What about periods, contraception and diabetes?
For women the monthly cycle and periods can cause blood glucose to change. Many young women said that their blood glucose levels tend to fluctuate between low and high before and after their periods. One young woman was prescribed a contraceptive pill to regulate her periods and she expects to take it until her twenties or when her blood glucose levels become more stable. Another young woman stopped taking the pill because she found that her blood glucose levels went very high during the time of her period.
- Age at interview:
- Age at diagnosis:
- She is a full-time student and lives with her parents. She is a keen sports person and currently she is training for the DofE gold in canoeing to take place in Canada next year.
You said that your control is not very good. What did you mean by that?
Well my control, yeah is not very good and it's mainly because going through puberty your diabetes will go haywire pretty much. And then I had the whole feminine issue to deal with as well. So it wasn't the best and so on about, when you're say eighteen, nineteen, twenty your blood sugars sort of just naturally start to level off. Things like that. So yes.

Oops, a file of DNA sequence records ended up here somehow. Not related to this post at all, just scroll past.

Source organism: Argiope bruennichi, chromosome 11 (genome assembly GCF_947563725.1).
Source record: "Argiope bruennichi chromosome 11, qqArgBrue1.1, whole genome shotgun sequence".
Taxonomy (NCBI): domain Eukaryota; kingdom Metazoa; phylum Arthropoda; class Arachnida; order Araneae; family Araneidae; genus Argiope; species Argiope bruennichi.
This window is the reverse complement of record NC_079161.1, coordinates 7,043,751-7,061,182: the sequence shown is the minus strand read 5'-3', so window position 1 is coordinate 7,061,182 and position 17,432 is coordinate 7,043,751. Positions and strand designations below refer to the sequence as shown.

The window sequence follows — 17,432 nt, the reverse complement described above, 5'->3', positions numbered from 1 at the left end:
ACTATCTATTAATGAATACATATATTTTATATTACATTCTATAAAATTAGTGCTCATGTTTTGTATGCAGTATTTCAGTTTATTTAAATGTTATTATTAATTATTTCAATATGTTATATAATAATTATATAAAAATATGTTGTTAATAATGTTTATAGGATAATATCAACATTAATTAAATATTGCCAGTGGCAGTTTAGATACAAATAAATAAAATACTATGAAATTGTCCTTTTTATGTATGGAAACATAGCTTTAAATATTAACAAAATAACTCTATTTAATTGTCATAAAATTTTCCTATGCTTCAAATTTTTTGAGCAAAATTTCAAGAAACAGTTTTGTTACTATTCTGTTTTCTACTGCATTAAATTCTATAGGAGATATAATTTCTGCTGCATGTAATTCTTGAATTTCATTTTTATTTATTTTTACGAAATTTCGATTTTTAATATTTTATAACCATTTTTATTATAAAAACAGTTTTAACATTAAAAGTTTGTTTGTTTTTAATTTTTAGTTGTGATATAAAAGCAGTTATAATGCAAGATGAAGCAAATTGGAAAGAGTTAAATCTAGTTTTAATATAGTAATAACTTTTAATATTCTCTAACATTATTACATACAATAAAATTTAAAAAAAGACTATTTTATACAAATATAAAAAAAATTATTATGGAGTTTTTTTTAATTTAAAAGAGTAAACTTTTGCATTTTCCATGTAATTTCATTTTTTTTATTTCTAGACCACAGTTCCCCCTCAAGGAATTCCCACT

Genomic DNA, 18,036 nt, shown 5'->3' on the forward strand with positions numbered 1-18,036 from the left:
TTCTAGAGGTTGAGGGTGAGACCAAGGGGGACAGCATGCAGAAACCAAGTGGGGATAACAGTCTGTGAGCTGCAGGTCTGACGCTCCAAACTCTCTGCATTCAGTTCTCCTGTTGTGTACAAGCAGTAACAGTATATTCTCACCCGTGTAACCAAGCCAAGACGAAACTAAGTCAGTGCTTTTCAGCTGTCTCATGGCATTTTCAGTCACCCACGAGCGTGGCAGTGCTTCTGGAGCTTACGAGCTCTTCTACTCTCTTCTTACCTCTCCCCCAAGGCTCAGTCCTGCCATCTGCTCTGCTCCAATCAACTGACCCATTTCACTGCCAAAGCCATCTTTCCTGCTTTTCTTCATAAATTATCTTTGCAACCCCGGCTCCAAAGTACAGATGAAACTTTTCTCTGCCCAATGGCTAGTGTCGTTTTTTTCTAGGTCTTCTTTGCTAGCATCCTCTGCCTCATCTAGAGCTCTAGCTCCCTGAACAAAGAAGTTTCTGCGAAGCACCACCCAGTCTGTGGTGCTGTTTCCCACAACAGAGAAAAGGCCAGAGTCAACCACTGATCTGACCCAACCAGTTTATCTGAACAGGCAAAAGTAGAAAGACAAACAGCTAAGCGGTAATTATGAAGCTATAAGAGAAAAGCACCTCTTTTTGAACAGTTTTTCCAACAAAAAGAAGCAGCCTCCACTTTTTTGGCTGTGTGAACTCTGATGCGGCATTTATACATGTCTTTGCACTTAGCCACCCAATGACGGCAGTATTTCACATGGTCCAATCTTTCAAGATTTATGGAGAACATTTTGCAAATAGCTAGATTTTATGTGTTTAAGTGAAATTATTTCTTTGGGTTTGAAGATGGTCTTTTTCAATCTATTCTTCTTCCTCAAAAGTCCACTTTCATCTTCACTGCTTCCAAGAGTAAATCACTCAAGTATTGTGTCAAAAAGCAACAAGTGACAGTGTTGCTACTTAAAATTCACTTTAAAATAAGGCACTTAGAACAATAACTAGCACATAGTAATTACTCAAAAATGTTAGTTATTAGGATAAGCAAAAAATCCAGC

So this is a particular tricky period?
They definitely fluctuate every month to, with my period. It's strange [laugh]. Yeah they go. Generally I get low, lower when my period comes and then higher afterwards. So I just adjust the insulin, have a bit more to eat, things like that.
Did the diabetes care team tell you about it?
Yeah the diabetes, they have. They've helped a lot. Yeah they told me what to expect. How to deal with things like that. That was very good.
I'm on Microginol which is the pill because the diabetes complicated being a teenager. And long story short it mucked up my periods [laugh] and so I'm on the pill just to get that straightened out. And the pill's quite good because it's small and you don't really notice it. Yeah but Metformin is not so good. I'm not really on anything else I don't think [laugh].
What do you, when you said that the diabetes sort of had influenced your periods or messed them around what did you mean? What happened?
Well. Ok. First period I had was three, no four weeks long. It wasn't like what, it was continual but it, it went from like heavy to light and intermittent. And then it stopped. The third period I had was two months long, constant heavy bleeding. Wasn't the funnest thing ever. And, and that's when I was just like, ok stop. I can't take this anymore. So they put me on the pill to sort out my periods which stops long periods and it just makes, it makes it much equal, much more equal because the pill decides when. Well when you take the pill and when you're off the pill you, you have the periods. So it decides when you have your period and obviously you have to take it every month. You have to take a pill a day for three weeks and then you're off for a week and then it continues.
How did the doctor explain to you the connection between diabetes and your periods being so, lasting for so long?